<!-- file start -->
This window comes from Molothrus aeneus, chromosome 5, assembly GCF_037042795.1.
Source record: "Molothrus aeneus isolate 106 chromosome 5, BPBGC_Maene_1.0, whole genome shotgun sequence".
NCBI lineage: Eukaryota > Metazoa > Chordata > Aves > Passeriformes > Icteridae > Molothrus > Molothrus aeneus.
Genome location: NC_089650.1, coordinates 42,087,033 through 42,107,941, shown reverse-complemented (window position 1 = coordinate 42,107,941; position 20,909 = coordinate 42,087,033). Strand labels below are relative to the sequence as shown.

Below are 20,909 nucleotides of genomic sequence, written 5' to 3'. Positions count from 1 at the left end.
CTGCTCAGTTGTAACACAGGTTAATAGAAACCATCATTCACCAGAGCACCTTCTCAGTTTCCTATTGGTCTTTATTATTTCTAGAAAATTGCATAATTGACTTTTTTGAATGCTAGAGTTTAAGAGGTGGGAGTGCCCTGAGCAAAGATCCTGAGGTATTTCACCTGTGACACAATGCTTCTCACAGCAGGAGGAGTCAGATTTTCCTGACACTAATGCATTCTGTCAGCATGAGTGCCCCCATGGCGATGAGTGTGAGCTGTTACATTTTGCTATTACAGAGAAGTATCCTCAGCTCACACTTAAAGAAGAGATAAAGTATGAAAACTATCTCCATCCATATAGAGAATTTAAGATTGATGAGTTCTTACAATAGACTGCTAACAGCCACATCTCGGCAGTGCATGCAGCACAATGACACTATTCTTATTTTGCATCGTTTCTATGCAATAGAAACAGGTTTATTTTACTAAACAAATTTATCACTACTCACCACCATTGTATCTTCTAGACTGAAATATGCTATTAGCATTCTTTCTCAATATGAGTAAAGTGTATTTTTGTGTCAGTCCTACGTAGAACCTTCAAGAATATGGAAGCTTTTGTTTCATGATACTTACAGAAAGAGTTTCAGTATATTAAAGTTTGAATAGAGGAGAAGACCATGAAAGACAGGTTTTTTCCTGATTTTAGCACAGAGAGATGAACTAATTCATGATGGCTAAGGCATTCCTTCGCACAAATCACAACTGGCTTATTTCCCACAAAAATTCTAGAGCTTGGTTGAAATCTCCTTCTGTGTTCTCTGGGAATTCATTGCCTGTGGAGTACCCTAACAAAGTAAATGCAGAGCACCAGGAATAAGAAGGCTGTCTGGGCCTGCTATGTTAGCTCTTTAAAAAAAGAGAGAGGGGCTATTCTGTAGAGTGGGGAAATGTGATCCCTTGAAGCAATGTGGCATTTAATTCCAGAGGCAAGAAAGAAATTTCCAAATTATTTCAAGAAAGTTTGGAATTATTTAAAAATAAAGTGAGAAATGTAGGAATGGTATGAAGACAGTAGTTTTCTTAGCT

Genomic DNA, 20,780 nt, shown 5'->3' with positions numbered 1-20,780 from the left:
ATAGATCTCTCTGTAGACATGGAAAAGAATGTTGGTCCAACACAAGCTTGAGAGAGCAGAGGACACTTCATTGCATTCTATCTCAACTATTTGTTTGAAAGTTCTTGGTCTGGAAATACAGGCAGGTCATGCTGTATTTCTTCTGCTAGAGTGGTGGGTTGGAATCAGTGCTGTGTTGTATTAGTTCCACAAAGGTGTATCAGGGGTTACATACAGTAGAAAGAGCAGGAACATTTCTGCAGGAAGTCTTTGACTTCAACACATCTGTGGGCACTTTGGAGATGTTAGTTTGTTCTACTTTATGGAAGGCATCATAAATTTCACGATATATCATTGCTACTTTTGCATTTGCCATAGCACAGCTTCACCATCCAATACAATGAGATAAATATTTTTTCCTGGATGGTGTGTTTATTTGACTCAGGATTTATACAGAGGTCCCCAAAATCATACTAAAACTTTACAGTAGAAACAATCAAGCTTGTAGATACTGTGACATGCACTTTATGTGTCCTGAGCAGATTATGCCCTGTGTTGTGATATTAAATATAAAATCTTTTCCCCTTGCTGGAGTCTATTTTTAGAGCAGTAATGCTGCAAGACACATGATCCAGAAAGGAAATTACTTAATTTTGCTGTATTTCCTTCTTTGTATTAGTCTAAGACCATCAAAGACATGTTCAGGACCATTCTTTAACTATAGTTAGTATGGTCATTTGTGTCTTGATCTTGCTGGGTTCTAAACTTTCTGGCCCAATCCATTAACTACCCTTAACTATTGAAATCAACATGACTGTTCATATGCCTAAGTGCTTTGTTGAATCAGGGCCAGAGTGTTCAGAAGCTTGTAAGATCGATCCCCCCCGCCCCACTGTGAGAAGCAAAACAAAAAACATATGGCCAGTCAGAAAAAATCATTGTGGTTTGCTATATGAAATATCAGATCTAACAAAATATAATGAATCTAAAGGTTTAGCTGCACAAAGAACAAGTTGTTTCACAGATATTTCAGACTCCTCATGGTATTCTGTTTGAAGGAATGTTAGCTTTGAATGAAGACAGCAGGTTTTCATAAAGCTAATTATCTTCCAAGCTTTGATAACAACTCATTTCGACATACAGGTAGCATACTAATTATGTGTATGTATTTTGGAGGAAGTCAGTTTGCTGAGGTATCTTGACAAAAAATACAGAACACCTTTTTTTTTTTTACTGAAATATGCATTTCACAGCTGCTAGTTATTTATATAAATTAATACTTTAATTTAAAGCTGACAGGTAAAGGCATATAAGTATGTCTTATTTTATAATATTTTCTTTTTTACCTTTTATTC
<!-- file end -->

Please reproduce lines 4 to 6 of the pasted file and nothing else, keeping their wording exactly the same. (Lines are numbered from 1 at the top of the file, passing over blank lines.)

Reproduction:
Genome location: NC_089650.1, coordinates 42,087,033 through 42,107,941, shown reverse-complemented (window position 1 = coordinate 42,107,941; position 20,909 = coordinate 42,087,033). Strand labels below are relative to the sequence as shown.

Below are 20,909 nucleotides of genomic sequence, written 5' to 3'. Positions count from 1 at the left end.
CTGCTCAGTTGTAACACAGGTTAATAGAAACCATCATTCACCAGAGCACCTTCTCAGTTTCCTATTGGTCTTTATTATTTCTAGAAAATTGCATAATTGACTTTTTTGAATGCTAGAGTTTAAGAGGTGGGAGTGCCCTGAGCAAAGATCCTGAGGTATTTCACCTGTGACACAATGCTTCTCACAGCAGGAGGAGTCAGATTTTCCTGACACTAATGCATTCTGTCAGCATGAGTGCCCCCATGGCGATGAGTGTGAGCTGTTACATTTTGCTATTACAGAGAAGTATCCTCAGCTCACACTTAAAGAAGAGATAAAGTATGAAAACTATCTCCATCCATATAGAGAATTTAAGATTGATGAGTTCTTACAATAGACTGCTAACAGCCACATCTCGGCAGTGCATGCAGCACAATGACACTATTCTTATTTTGCATCGTTTCTATGCAATAGAAACAGGTTTATTTTACTAAACAAATTTATCACTACTCACCACCATTGTATCTTCTAGACTGAAATATGCTATTAGCATTCTTTCTCAATATGAGTAAAGTGTATTTTTGTGTCAGTCCTACGTAGAACCTTCAAGAATATGGAAGCTTTTGTTTCATGATACTTACAGAAAGAGTTTCAGTATATTAAAGTTTGAATAGAGGAGAAGACCATGAAAGACAGGTTTTTTCCTGATTTTAGCACAGAGAGATGAACTAATTCATGATGGCTAAGGCATTCCTTCGCACAAATCACAACTGGCTTATTTCCCACAAAAATTCTAGAGCTTGGTTGAAATCTCCTTCTGTGTTCTCTGGGAATTCATTGCCTGTGGAGTACCCTAACAAAGTAAATGCAGAGCACCAGGAATAAGAAGGCTGTCTGGGCCTGCTATGTTAGCTCTTTAAAAAAAGAGAGAGGGGCTATTCTGTAGAGTGGGGAAATGTGATCCCTTGAAGCAATGTGGCATTTAATTCCAGAGGCAAGAAAGAAATTTCCAAATTATTTCAAGAAAGTTTGGAATTATTTAAAAATAAAGTGAGAAATGTAGGAATGGTATGAAGACAGTAGTTTTCTTAGCT